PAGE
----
• Avoid secondhand smoke. This is smoke another person exhales. Even if you have never smoked or have quit, it is important to avoid secondhand smoke. This smoke can also cause lung damage or trigger an exacerbation.
  • Go to pulmonary rehabilitation (rehab) if directed. Rehab is a program run by specialists who help you learn to manage COPD. Examples include a pulmonologist (lung specialist), dietitian, or exercise therapist. The specialists will help you make a plan to avoid triggers that cause an exacerbation.
  • Take your medicines as directed. Refill your medicines before you are out so that you do not miss a dose. Ask your healthcare provider if you have any questions on how to take your medicines.
  • Protect yourself from germs. Germs can get into your lungs and cause an infection. An infection in your lungs can create more mucus and make it harder to breathe. An infection can also create swelling in your airway and prevent air from getting in. You can decrease your risk for infection by doing the following:

    • Wash your hands often with soap and water. Carry germ-killing gel with you. You can use the gel to clean your hands when soap and water are not available.
    • Do not touch your eyes, nose, or mouth unless you have washed your hands first.
    • Always cover your mouth when you cough. Cough into a tissue or your shirtsleeve so you do not spread germs from your hands.
    • Try to avoid people who have a cold or the flu. If you are sick, stay away from others as much as possible.
    • Ask about vaccines you may need. Influenza (the flu), pneumonia, and COVID-19 can become life-threatening for a person who has COPD. Get a yearly flu vaccine as soon as recommended, usually in September or October. The pneumonia vaccine may be given every 5 years, or as directed. COVID-19 vaccines are available in shots given in 1 or 2 doses. Your healthcare provider can tell you if you should also get other vaccines, and when to get them.
  • Drink liquids as directed. You may need to drink more liquid than usual. Liquid will help to keep your air passages moist and help you cough up mucus. Ask how much liquid to drink each day and which liquids are best for you.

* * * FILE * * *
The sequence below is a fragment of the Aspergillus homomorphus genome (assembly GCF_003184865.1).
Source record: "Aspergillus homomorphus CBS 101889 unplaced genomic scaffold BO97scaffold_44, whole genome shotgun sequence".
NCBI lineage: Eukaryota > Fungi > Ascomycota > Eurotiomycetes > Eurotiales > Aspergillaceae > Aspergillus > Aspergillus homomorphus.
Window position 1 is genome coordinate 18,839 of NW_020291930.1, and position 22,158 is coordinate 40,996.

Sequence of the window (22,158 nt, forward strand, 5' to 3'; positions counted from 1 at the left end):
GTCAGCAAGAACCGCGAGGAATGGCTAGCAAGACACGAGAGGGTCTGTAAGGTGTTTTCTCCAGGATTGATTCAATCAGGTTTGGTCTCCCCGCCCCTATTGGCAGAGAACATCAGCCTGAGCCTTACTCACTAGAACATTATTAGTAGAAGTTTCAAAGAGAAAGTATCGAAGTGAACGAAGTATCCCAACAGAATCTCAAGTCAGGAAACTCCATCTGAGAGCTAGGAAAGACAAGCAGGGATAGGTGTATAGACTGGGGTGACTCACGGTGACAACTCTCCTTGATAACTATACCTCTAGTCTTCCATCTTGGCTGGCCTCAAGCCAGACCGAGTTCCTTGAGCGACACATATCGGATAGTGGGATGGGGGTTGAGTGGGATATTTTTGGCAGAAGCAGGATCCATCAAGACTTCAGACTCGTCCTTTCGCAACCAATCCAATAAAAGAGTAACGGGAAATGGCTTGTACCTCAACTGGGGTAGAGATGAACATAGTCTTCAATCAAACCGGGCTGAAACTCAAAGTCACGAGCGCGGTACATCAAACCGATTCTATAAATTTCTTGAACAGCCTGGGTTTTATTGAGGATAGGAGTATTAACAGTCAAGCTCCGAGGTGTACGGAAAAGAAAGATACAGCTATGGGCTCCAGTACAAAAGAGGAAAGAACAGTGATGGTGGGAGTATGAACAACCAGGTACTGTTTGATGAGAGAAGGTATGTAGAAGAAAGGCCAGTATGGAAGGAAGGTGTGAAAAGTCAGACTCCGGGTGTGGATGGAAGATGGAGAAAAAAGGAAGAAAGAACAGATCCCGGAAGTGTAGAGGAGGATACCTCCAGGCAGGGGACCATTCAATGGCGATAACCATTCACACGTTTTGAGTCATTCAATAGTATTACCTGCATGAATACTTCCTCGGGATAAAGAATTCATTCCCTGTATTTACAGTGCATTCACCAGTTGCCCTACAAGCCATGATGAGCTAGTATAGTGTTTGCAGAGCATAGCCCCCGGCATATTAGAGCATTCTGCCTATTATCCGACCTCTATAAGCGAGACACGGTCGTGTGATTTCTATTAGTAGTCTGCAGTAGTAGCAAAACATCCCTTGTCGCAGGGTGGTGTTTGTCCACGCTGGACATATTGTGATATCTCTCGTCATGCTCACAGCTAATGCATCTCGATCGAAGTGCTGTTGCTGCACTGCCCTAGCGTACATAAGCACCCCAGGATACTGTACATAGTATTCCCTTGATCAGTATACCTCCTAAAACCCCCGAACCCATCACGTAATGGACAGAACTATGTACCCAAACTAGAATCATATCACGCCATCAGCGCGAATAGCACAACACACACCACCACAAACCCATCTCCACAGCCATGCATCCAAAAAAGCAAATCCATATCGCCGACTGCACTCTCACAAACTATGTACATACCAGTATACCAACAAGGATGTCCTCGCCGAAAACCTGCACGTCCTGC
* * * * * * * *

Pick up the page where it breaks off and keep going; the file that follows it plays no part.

Call your local emergency number (911 in the US) if:

  • You feel lightheaded, short of breath, and have chest pain.

When should I seek immediate care?

  • You cough up blood.
  • You are confused, dizzy, or feel faint.
  • Your arm or leg feels warm, tender, and painful. It may look swollen and red.

When should I call my doctor?

  • You have increased shortness of breath.
  • You need more medicine than usual to control your symptoms.
  • You are coughing or wheezing more than usual.
  • You are coughing up more mucus, or it has a new color or odor.
  • You gain more than 3 pounds in a week.
  • You have a fever, a runny or stuffy nose, and a sore throat, or other cold or flu symptoms.
  • Your skin, lips, or nails start to turn blue.
  • You have swelling in your legs or ankles.
  • You are very tired or weak for more than a day.
  • You notice changes in your mood, or changes in your ability to think or concentrate.
  • You have questions or concerns about your condition or care.

Care Agreement

You have the right to help plan your care. Learn about your health condition and how it may be treated. Discuss treatment options with your healthcare providers to decide what care you want to receive. You always have the right to refuse treatment. The above information is an educational aid only. It is not intended as medical advice for individual conditions or treatments. Talk to your doctor, nurse or pharmacist before following any medical regimen to see if it is safe and effective for you.

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Further information

Always consult your healthcare provider to ensure the information displayed on this page applies to your personal circumstances.